I am convinced that whoever created the reputation of ob-gyn as a hostile environment for medical students has never spent any time in the field. Of course, I may have simply gotten lucky with those residents and attending physicians around me but I have found it to be an incredibly welcoming environment. Also absent at least to this point, are those patients who reject the presence of medical students especially male ones. In the course of my first week on labor and delivery, the majority of those births I assisted with were those of the children and grandchildren of doctors with most of the other parents being different types of caregivers. As a whole, I feel as though I am treated as a genuine, though less experienced colleague by those around me.
While the environment was a pleasant surprise, what struck me the most this early in ob-gyn has been the emotional elevation of relatively routine tasks. While what I saw on my surgery rotation was educational, interesting, and intense, it was rarely emotional unless my own nervousness and sense of otherness can be counted. The same superficial motions evoke such different sentiments for me in ob. With every C-section I assist, my excitement builds with each layer I see cut through culminating in the rush of motion as the baby is loosed and surgical focus gives way to the admiration of new life set to the backdrop of parental excitement and newborn cries. I have only assisted in 2 vaginal deliveries thus far but these emotions are still stronger there where all of us caregiver and patient have been waiting for hours allowing both our concerns and hopes to grow as we attend to the other tasks of the day.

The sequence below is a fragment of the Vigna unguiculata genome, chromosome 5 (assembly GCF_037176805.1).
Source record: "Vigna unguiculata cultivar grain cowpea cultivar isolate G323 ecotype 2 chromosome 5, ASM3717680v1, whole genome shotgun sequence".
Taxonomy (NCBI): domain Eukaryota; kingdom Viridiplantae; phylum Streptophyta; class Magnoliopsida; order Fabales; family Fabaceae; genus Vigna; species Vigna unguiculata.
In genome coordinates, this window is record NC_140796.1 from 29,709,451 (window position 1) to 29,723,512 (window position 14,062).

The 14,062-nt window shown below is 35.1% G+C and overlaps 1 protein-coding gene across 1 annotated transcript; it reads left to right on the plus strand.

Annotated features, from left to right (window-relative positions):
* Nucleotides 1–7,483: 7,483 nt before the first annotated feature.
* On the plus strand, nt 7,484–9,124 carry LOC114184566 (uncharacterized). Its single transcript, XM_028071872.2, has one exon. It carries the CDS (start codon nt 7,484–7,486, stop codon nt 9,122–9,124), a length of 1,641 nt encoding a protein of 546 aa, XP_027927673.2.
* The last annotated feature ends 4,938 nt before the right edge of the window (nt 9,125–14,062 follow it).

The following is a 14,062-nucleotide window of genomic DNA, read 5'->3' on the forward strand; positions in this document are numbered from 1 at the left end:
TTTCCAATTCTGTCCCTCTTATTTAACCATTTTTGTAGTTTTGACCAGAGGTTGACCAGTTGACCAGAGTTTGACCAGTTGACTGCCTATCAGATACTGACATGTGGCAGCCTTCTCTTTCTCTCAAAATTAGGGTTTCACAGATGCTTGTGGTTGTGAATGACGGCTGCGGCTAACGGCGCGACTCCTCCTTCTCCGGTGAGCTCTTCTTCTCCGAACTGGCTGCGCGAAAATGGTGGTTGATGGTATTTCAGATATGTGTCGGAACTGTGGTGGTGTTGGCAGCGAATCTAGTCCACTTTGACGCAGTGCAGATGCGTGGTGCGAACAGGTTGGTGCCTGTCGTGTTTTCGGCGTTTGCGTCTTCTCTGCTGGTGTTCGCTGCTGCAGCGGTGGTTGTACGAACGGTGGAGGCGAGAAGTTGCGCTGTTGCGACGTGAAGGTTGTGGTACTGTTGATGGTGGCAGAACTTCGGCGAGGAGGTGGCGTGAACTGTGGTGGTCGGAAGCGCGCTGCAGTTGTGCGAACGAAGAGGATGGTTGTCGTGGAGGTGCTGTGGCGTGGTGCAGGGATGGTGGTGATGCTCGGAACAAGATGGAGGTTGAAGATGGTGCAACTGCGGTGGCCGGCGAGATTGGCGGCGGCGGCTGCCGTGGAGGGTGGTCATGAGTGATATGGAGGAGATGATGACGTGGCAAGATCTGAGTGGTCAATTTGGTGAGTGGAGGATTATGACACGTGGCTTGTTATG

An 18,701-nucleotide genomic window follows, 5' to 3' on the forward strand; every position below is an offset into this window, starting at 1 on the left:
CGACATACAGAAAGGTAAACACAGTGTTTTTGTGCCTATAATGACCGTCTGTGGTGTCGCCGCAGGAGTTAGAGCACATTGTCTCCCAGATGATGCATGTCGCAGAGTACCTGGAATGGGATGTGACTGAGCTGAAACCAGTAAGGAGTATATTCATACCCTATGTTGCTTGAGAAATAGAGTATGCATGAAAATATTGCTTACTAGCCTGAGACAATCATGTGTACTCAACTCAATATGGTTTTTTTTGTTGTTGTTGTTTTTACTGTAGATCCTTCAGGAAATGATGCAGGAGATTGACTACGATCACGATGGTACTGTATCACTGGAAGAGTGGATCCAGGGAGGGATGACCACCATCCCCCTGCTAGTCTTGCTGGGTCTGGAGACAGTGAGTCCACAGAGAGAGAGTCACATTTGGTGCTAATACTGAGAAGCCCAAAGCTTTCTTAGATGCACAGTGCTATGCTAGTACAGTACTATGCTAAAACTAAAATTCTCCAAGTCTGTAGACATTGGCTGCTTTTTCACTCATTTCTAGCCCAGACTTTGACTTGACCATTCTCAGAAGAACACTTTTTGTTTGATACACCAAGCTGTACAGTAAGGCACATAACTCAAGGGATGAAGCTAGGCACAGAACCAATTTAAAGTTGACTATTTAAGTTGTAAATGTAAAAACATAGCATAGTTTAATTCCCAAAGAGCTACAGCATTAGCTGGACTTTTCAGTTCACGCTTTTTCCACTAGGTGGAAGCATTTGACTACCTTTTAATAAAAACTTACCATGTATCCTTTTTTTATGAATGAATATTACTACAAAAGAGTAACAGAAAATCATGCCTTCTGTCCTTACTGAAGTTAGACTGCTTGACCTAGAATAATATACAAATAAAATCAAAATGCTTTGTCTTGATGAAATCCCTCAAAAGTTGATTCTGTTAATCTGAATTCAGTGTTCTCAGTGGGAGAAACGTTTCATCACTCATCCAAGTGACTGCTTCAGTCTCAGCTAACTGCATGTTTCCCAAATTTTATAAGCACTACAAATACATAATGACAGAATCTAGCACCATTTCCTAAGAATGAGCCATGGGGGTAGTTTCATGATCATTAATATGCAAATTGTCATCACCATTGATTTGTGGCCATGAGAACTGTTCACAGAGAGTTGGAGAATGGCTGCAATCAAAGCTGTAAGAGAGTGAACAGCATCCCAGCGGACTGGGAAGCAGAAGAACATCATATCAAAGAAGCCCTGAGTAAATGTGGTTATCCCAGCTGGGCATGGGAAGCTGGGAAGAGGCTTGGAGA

I know I will never do ob-gyn as a permanent career but I am certainly glad it is a mandated rotation as I doubt I would otherwise have taken the chance to experience it. The unique experience of a field which though touched at times by severe pathologies and complications is nonetheless built upon such hopeful foundations will undoubtedly offer a reserve to call upon in more emotionally challenging rotations to come.